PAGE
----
There is always a substantial cyclical element to productivity growth. Firms are less concerned about maximizing output per worker when workers are cheap and plentiful. There also is some skewing as desperate workers take jobs in low pay and low productivity sectors like restaurants. By my calculation, this skewing knocked about 0.2 percentage points off of annual productivity growth since 2007. That is some of the story, but clearly there is much else going on.

Anyhow, it is good to see people getting jobs, but we should want to see a better pace of productivity growth. It is also important to remember that we still have a long way to go on the jobs front. While a 5.5 percent unemployment rate may not sound too bad, the employment rate for prime age workers (ages 25-54) is still down by 3.0 percentage points from its pre-recession level and 4.0 percentage points from its 2000 level. It is not plausible that all of these people just decided that they don't feel like working.

This means that we still have far to go before we have fully recovered from the downturn. The Fed should keep this in mind when it considers putting its foot on the brakes by raising interest rates.

Recent comments

  • Guest - Scott Moore

    I actually think this makes sense, in that workers sitting around, waiting for work, is not productive. I also like the argument that service jobs are difficult to make more productive. Companies such as McDonald's and Walmart are pulling back or trying to adapt to a new market and not doing well, w...
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  • Guest - Sirus

    We have a ways to go? Nope, nada and no. Employment's base is 125,000 a month. Healthy growth non-boom 175,000. 250,000 of last year is not sustainable. You keep on trying to compare eras to the Boomers dead man bounce. US population has been declining since the 1920's outside the bounce.
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  • Guest - Dave

    Productivity growth is prosperous for the beneficiaries only. It is a positive thing for humans in general, assuming they can manage their political system to make it work. There are productivity increases occurring in the world, but few of them are taking place in the US.
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No, Krauthammer didn't actually come out in support of free trade. Instead he wants us to be concerned that doctors in the United States are quitting (to become shoe salespeople?) because they don't like Obamacare.

Since our doctors get paid on average roughly twice as much as those in other wealthy countries and even more relative to doctors in less developed countries, there should be little problem attracting large numbers of people willing to train to U.S. standards and work as doctors in the United States, even if it means filling out annoying forms.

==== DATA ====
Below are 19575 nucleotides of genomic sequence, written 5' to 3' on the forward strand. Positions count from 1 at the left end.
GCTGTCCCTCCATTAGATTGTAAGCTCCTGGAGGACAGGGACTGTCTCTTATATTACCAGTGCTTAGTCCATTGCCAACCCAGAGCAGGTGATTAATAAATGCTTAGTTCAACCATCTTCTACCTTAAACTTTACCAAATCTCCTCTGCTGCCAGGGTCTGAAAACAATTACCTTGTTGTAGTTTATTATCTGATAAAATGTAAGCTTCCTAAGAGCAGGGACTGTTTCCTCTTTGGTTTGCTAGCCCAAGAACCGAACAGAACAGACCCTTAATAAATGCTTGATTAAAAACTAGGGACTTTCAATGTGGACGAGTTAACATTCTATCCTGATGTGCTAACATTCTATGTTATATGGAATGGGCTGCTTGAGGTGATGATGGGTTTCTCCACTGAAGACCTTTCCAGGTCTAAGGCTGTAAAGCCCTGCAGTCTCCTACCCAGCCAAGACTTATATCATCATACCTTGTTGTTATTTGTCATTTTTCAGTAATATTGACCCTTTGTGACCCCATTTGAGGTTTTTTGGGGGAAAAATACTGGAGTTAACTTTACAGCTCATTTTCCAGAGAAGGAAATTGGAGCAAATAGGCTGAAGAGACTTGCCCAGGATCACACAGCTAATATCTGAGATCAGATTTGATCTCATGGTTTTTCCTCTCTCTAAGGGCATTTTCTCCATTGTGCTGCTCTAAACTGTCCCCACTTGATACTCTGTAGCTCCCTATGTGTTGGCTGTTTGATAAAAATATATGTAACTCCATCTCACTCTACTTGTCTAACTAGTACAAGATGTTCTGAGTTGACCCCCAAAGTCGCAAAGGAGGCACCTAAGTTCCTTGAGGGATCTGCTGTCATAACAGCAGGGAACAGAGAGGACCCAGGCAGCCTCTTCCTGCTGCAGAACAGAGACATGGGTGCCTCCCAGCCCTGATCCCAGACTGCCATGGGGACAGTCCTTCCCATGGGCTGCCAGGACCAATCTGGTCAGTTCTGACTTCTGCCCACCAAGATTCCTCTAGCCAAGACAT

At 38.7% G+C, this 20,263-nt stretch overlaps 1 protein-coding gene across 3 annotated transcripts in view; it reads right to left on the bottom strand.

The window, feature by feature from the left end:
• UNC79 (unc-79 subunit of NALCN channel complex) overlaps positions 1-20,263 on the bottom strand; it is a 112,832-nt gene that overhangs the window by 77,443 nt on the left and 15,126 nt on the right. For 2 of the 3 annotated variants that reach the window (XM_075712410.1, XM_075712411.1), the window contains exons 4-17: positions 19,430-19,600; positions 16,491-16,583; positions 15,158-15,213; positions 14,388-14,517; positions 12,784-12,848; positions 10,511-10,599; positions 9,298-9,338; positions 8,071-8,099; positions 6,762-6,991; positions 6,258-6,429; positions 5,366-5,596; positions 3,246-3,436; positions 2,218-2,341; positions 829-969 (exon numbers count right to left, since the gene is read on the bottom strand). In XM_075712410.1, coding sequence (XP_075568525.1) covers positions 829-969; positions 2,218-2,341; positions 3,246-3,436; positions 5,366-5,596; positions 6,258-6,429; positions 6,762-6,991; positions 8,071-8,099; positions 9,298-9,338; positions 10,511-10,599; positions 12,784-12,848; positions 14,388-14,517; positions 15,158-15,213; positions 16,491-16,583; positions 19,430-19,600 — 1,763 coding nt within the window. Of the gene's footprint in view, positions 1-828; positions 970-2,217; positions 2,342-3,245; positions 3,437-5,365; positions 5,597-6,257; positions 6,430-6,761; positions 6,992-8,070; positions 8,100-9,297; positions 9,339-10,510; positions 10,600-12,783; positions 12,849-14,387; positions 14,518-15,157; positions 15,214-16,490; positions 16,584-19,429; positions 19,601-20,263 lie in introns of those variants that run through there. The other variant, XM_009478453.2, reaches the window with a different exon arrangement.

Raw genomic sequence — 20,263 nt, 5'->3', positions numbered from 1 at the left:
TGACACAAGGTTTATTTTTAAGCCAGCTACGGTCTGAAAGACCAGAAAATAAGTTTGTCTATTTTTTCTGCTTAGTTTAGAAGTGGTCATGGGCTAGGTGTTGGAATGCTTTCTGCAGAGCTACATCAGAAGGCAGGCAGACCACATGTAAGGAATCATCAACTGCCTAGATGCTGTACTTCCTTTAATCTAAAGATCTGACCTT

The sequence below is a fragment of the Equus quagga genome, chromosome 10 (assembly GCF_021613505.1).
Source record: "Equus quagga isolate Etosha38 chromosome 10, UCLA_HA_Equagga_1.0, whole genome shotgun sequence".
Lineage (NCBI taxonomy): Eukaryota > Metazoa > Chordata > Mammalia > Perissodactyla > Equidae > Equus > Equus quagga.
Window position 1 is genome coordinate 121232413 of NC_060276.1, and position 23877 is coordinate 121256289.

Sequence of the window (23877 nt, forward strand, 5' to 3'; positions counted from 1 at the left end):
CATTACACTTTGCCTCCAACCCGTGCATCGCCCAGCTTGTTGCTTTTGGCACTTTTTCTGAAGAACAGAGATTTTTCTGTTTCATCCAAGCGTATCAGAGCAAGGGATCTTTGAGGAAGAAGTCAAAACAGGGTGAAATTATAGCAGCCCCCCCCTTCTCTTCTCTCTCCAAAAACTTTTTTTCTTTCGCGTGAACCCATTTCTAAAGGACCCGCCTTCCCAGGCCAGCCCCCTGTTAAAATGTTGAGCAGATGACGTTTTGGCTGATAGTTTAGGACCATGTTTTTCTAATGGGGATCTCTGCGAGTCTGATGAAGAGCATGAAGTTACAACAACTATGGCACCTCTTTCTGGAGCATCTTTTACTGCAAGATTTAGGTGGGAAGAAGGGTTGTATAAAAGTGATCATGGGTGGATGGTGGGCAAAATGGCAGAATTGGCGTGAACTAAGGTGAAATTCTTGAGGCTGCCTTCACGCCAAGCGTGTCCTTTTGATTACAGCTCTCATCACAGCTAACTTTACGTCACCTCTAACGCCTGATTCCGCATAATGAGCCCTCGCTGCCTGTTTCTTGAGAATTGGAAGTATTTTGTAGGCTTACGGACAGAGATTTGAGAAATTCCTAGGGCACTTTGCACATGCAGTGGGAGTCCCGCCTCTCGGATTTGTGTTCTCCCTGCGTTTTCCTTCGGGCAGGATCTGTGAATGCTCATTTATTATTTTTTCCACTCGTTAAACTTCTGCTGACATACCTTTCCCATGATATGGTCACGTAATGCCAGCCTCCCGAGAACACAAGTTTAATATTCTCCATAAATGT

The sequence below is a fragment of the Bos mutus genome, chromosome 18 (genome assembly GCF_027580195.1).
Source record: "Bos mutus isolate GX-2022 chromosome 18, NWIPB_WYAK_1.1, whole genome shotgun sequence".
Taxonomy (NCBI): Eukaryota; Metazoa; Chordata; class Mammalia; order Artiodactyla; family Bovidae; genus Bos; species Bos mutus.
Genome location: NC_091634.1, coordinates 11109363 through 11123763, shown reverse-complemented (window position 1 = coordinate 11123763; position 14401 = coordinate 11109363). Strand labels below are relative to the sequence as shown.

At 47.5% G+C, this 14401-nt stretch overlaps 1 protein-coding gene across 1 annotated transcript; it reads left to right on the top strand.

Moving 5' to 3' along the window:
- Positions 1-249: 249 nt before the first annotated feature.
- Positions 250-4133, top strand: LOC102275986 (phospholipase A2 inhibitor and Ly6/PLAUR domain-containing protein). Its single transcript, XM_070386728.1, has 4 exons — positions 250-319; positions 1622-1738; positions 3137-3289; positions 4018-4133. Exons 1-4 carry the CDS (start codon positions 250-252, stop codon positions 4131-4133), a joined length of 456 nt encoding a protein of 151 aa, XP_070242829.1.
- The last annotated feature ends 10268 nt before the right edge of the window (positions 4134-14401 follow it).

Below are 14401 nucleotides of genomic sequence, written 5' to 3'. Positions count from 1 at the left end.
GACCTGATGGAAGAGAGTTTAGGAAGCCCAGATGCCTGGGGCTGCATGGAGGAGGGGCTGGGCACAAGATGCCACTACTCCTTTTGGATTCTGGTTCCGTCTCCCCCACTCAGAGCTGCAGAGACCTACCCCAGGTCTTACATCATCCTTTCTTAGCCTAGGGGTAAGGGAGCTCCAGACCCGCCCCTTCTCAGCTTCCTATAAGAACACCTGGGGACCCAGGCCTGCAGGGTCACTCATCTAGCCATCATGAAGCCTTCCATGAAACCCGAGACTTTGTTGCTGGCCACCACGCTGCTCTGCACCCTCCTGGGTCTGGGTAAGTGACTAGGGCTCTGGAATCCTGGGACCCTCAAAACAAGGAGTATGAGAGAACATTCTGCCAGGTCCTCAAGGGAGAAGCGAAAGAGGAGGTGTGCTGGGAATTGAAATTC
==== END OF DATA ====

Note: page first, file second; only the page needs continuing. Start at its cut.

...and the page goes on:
However, since protectionists dominate trade policy, we are not likely to see an opening of physicians to foreign competition. While our trade negotiators are happy to craft deals that put manufacturing workers in competition with low paid workers in the developing world, they do not want to do the same with doctors. Instead, we are supposed to be worried that doctors are unhappy even though many are in the richest one percent of the country and the vast majority are in the richest two percent.

Recent comments

  • Guest - David E.H. Smith

    Medical "Arrangements' Separate from Global Treaties. *** TPP & Global Treaties/'Arrangements’. Teaching the Gordan Gekkos’ of Wall St., Congress, et al, some Humility & Integrity by Quantification? 2 Republican Senators Admit that They Have read the TPP. Should Congressmen & Parliament...
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  • Guest - JDM

    Has Mr. K never seen the insurance firms, from multle companies, that were part of US medical care before Obamacare? Doctors' offices often had to employ extra people just to deal with them. This is not a new thing. If Mr. K really does want this problem to be virtually eliminated, he should be p...
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  • Guest - watermelonpunch

    I think Krauthammer doesn't know the difference between "quitting" and "RETIRING".
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An AP article in the Washington Post on the release of Commerce Department data showing a sharp drop in the trade deficit in April concluded with a discussion of the Trans-Pacific Partnership (TPP). The piece told readers:

"Obama and backers of the trade deal argue that it would open huge markets to U.S. goods by lowering tariffs and other trade barriers. But critics, including labor and environmental groups, say that the trade agreement would subject American workers to unfair competition from countries with lower standards for both labor rights and environmental protections."